Daylight Saving Time causes clock shop owners to fall back 400 times
PITTSFIELD --The "coo coo" of the cuckoo clocks hanging in West Side Clocks might describe how the owners, Nancy and Aldo Battaini, feel every fall.
On the eve of Daylight Saving Time every fall and spring, the Battainis have to manually adjust the store's nigh-400 clocks that chime, chirp or cling-clang their way through the day.
"It always takes two days to change them all," Nancy Battaini said. "It's a lot of work."
For fall, when the clocks move back an hour to allow for more daylight hours, the Battainis use their finger to wind the hour hand clockwise 11 hours on all 400 clocks, as Nancy Battaini demonstrated on a few.
"Spring is so much easier," she said. "All you have to do is move the hand forward once."
Simply moving the hand back an hour is destructive to a mechanical clock's mechanisms, Aldo said. Something many Berkshire clock owners may not know.
"We do a lot of repairs this time of year because people don't know not to push the hands backward," Aldo Battaini said during a break from repairing a clock.
The store was already inundated with requests for services and questions pertaining to their clocks Saturday. A house call has already been scheduled for one local woman after she malfunctioned her grandfather clock by pushing the hour hand backward.
"It's a busy time of year," Aldo Battaini said.
The clocks in West Side Clocks, 449 North St., range from small, hand-crafted ones to towering grandfather clocks, and every single one has to be adjusted to show the correct time.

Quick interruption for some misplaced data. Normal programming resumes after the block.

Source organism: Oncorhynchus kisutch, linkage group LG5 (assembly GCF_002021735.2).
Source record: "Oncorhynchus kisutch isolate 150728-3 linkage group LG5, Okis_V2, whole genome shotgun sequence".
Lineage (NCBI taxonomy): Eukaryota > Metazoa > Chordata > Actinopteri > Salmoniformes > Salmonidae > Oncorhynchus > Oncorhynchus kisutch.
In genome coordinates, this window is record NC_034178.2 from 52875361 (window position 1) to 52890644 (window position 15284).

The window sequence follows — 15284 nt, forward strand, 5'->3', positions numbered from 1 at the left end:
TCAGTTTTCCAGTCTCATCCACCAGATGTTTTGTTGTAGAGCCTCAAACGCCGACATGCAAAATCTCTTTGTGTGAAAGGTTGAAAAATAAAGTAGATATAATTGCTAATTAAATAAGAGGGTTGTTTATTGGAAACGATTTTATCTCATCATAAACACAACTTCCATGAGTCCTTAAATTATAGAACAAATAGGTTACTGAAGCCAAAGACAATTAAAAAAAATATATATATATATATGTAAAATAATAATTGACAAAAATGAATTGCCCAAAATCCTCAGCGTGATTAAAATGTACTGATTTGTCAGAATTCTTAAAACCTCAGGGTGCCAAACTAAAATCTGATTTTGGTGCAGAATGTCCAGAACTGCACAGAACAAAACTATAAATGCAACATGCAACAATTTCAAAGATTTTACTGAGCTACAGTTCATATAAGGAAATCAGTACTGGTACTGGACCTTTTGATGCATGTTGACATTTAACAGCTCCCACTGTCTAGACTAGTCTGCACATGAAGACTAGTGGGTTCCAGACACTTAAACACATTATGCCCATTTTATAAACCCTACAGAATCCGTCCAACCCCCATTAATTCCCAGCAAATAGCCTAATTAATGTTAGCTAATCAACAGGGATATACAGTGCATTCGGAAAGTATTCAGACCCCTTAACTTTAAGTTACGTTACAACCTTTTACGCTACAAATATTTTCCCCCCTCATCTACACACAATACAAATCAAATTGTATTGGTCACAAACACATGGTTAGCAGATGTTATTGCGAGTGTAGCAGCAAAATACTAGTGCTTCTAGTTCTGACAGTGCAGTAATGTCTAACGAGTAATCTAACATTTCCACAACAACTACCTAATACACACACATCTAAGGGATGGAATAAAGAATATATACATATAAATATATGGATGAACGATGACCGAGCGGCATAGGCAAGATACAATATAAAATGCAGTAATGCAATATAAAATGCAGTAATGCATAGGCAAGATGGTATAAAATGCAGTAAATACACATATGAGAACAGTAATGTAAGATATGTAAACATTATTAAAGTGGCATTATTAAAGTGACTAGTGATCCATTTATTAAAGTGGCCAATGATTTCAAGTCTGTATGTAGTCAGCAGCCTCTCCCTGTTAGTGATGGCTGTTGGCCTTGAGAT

"Anything in the windows I have to adjust before I leave [Saturday]," Nancy Battaini said. "People walk by to look at what time it is since we're a clock shop. We have to make sure they show the right time."
Mechanical pendulums are the easiest to adjust in the fall, because stopping the pendulum will stop the clock from ticking away time. Re-swinging the pendulum an hour later will allow the clock to operate on the correct time.
"I just have to remember to start them back up again," Nancy Battaini said. "Sometimes I forget which clocks I've adjusted and which ones I haven't. Then, I just look at the time."
Daylight Savings Time adds another layer of work for the Battainis, who have to adjust most of the mechanical clocks every week anyway since they are on eight-day cycles. They'll stop working if not adjusted.
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